To the editor: Regarding the issue of Gov. Gavin Newsom’s formal apology to native Californians, there is a concern by the Gabrielino/Tongva, the Juaneño/Acjachemen and other tribal groups, who are not recognized by the federal government because of the disruption caused by the Spanish mission system, the appropriation of lands during the Mexican rancho period, and outright genocide perpetrated by white Americans.
Their concern: If the state’s apology turns out to be more than a “nice, if overdue, gesture,” they will once again be left out.
If there is to be a “Truth and Healing Council” and formal repatriations, they should include the non-federally-recognized tribes, not just those fortunate enough not to have been forced to lose both their lands and cultural traditions.
Patricia Martz, Irvine
To the editor: I recently returned from a five-week trip to South Africa. That beleaguered country has something to teach us about apologizing to horribly mistreated classes of people.
Information on the history, causes and effects of apartheid are accessible at many sites, the story told with stunning bluntness and candor.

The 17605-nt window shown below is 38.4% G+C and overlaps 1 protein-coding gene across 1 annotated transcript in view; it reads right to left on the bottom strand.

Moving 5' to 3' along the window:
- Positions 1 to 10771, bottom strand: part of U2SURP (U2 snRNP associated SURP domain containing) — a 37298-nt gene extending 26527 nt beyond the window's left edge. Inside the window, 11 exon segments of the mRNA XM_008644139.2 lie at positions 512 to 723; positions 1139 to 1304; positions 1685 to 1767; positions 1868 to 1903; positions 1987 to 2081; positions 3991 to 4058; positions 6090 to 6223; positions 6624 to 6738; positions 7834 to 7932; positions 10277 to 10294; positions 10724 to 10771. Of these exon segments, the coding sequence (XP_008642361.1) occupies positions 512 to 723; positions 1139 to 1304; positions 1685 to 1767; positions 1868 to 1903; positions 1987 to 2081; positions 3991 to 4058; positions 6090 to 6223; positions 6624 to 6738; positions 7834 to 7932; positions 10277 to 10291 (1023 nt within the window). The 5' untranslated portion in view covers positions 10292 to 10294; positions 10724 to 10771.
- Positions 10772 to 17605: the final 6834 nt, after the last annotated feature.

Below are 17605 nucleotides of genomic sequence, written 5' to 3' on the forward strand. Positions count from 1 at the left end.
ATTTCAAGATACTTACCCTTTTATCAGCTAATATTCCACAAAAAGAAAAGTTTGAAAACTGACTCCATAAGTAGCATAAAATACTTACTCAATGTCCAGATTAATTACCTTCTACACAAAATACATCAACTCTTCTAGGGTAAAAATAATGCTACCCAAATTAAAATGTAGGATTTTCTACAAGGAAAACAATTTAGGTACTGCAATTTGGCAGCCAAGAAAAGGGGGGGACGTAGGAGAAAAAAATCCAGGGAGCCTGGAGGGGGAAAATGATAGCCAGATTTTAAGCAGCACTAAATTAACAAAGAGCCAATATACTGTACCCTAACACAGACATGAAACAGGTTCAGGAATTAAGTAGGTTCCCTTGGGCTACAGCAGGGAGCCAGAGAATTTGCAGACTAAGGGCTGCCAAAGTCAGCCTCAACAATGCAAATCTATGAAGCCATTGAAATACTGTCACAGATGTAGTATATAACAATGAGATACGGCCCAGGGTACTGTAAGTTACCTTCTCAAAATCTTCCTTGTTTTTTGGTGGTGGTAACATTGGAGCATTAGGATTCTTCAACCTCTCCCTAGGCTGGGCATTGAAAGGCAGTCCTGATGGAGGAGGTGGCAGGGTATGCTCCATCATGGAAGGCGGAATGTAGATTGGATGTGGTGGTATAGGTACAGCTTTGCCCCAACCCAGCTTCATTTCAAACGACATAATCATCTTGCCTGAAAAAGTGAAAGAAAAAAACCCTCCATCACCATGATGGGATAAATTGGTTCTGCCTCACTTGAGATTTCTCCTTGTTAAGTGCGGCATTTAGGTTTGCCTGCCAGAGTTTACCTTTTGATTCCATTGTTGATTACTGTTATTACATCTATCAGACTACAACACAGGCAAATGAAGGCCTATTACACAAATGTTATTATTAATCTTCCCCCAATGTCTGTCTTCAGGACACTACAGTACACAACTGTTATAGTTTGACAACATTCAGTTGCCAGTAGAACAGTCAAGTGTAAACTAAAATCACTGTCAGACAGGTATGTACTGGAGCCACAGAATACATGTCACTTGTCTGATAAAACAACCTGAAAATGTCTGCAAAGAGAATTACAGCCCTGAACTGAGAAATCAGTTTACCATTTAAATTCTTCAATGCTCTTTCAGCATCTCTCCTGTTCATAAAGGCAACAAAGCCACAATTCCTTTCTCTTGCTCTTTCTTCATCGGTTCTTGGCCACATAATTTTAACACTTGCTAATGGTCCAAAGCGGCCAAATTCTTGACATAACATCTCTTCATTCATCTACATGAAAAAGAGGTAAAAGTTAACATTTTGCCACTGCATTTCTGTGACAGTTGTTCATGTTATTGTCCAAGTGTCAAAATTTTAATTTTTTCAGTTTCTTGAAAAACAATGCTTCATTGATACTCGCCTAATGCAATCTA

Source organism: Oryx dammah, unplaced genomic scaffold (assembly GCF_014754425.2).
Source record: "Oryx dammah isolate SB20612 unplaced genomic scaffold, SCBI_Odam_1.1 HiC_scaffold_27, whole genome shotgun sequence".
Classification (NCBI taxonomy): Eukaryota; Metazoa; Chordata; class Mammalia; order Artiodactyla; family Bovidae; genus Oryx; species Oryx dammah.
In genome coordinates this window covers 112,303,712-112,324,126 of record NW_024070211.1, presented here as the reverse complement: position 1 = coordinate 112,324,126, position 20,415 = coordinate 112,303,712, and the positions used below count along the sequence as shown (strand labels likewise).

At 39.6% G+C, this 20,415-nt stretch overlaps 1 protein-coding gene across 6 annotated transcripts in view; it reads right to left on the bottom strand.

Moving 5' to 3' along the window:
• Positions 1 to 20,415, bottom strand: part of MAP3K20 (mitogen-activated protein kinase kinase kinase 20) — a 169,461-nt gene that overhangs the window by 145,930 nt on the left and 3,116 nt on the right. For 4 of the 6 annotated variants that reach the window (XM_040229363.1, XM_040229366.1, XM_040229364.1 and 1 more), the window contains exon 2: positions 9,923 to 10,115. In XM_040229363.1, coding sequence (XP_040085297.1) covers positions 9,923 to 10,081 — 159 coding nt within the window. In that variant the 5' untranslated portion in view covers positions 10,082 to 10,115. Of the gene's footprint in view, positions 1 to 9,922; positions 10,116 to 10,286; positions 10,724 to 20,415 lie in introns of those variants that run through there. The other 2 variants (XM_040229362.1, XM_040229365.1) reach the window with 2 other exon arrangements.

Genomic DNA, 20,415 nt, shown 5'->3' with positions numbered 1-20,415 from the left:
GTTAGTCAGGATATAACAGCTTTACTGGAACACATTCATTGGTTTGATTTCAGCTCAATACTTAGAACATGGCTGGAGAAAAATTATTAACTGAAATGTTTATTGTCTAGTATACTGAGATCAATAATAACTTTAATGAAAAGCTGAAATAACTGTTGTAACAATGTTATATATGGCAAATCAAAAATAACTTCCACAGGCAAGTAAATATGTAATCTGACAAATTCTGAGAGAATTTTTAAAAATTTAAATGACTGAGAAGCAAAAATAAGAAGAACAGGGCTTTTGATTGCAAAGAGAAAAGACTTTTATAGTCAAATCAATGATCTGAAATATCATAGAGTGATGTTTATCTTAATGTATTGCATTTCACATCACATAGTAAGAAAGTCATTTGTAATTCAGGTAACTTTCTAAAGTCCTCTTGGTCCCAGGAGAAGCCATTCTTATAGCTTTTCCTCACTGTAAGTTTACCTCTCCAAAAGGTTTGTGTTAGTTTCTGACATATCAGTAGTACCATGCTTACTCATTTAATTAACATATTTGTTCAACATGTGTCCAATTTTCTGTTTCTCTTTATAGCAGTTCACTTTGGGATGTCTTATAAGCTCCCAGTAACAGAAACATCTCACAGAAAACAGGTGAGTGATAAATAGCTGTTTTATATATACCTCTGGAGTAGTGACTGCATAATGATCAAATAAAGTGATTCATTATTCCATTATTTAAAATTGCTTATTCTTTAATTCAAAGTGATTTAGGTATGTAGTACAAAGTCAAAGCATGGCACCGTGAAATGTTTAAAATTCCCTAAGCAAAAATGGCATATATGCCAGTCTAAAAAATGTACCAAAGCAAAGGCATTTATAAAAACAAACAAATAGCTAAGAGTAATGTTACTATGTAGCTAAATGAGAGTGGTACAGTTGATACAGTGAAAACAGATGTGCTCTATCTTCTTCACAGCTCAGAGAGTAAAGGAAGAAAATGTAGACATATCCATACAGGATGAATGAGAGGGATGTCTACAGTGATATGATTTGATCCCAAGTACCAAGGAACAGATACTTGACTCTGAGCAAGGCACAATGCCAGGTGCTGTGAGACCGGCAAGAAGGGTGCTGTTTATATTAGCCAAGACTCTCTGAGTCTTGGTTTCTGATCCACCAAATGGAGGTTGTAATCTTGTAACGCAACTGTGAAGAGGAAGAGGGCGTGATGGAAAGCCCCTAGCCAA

Nelson Mandela, by all accounts, was responsible for the healing of that nation. But he was helped by a population willing to face the terrible wrongs of the past and move forward together. This must have required of every citizen acts of supreme selflessness.
In South Africa, the past is not hidden or forgotten, nor does it poison the future.
Norah McMeeking, Santa Barbara
To the editor: If California were running for the Democratic presidential nomination, it would be considered dead on arrival because of its racist history. But, look at us today: we’re the guiding light of all things good and liberal.
People change. Social mores evolve. Pendulums swing.
I hope that American voters will consider that when they begin their serious evaluation of the people running for president. Solid modern foundations can be built on historic land.
Barry Davis, Agoura Hills